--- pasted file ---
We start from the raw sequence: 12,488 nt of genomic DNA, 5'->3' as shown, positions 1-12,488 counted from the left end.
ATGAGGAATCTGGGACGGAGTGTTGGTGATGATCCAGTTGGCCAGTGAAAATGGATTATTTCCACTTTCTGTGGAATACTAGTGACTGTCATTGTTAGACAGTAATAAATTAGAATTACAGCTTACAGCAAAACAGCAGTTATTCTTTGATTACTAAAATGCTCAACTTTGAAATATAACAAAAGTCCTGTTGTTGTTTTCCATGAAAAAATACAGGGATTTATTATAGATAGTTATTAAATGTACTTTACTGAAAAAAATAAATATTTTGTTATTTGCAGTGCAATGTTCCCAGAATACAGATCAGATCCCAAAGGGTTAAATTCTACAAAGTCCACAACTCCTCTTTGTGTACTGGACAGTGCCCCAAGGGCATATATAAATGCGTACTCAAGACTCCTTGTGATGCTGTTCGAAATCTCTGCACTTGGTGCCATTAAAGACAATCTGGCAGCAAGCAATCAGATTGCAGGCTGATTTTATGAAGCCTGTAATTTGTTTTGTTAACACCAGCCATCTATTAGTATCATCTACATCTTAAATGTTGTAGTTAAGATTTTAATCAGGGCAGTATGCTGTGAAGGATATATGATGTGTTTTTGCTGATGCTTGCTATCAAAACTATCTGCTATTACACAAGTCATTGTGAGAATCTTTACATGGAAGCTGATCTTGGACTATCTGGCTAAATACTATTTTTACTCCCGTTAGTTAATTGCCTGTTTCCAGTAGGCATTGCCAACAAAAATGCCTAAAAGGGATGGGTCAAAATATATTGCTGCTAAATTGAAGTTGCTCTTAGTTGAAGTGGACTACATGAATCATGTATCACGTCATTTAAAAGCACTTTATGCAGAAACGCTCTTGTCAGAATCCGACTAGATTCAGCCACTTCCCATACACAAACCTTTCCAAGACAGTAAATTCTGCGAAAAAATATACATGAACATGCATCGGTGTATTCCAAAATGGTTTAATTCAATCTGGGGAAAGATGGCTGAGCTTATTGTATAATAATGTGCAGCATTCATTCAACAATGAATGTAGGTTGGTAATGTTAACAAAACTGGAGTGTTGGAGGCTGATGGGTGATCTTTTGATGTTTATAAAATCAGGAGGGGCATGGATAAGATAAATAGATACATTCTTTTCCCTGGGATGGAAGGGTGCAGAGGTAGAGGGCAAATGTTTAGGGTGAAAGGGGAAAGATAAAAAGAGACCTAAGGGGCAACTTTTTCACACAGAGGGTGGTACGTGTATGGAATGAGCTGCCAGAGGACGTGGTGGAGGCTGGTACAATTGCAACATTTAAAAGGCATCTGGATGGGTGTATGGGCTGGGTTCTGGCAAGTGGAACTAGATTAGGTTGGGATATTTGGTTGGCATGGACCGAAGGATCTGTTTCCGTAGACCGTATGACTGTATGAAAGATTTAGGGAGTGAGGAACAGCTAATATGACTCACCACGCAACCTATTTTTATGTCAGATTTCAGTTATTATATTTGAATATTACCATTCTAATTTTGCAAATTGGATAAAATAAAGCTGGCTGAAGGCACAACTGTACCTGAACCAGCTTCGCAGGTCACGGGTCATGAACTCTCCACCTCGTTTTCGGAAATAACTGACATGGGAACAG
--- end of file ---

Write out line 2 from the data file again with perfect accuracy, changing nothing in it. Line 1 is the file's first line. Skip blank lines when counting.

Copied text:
ATGAGGAATCTGGGACGGAGTGTTGGTGATGATCCAGTTGGCCAGTGAAAATGGATTATTTCCACTTTCTGTGGAATACTAGTGACTGTCATTGTTAGACAGTAATAAATTAGAATTACAGCTTACAGCAAAACAGCAGTTATTCTTTGATTACTAAAATGCTCAACTTTGAAATATAACAAAAGTCCTGTTGTTGTTTTCCATGAAAAAATACAGGGATTTATTATAGATAGTTATTAAATGTACTTTACTGAAAAAAATAAATATTTTGTTATTTGCAGTGCAATGTTCCCAGAATACAGATCAGATCCCAAAGGGTTAAATTCTACAAAGTCCACAACTCCTCTTTGTGTACTGGACAGTGCCCCAAGGGCATATATAAATGCGTACTCAAGACTCCTTGTGATGCTGTTCGAAATCTCTGCACTTGGTGCCATTAAAGACAATCTGGCAGCAAGCAATCAGATTGCAGGCTGATTTTATGAAGCCTGTAATTTGTTTTGTTAACACCAGCCATCTATTAGTATCATCTACATCTTAAATGTTGTAGTTAAGATTTTAATCAGGGCAGTATGCTGTGAAGGATATATGATGTGTTTTTGCTGATGCTTGCTATCAAAACTATCTGCTATTACACAAGTCATTGTGAGAATCTTTACATGGAAGCTGATCTTGGACTATCTGGCTAAATACTATTTTTACTCCCGTTAGTTAATTGCCTGTTTCCAGTAGGCATTGCCAACAAAAATGCCTAAAAGGGATGGGTCAAAATATATTGCTGCTAAATTGAAGTTGCTCTTAGTTGAAGTGGACTACATGAATCATGTATCACGTCATTTAAAAGCACTTTATGCAGAAACGCTCTTGTCAGAATCCGACTAGATTCAGCCACTTCCCATACACAAACCTTTCCAAGACAGTAAATTCTGCGAAAAAATATACATGAACATGCATCGGTGTATTCCAAAATGGTTTAATTCAATCTGGGGAAAGATGGCTGAGCTTATTGTATAATAATGTGCAGCATTCATTCAACAATGAATGTAGGTTGGTAATGTTAACAAAACTGGAGTGTTGGAGGCTGATGGGTGATCTTTTGATGTTTATAAAATCAGGAGGGGCATGGATAAGATAAATAGATACATTCTTTTCCCTGGGATGGAAGGGTGCAGAGGTAGAGGGCAAATGTTTAGGGTGAAAGGGGAAAGATAAAAAGAGACCTAAGGGGCAACTTTTTCACACAGAGGGTGGTACGTGTATGGAATGAGCTGCCAGAGGACGTGGTGGAGGCTGGTACAATTGCAACATTTAAAAGGCATCTGGATGGGTGTATGGGCTGGGTTCTGGCAAGTGGAACTAGATTAGGTTGGGATATTTGGTTGGCATGGACCGAAGGATCTGTTTCCGTAGACCGTATGACTGTATGAAAGATTTAGGGAGTGAGGAACAGCTAATATGACTCACCACGCAACCTATTTTTATGTCAGATTTCAGTTATTATATTTGAATATTACCATTCTAATTTTGCAAATTGGATAAAATAAAGCTGGCTGAAGGCACAACTGTACCTGAACCAGCTTCGCAGGTCACGGGTCATGAACTCTCCACCTCGTTTTCGGAAATAACTGACATGGGAACAG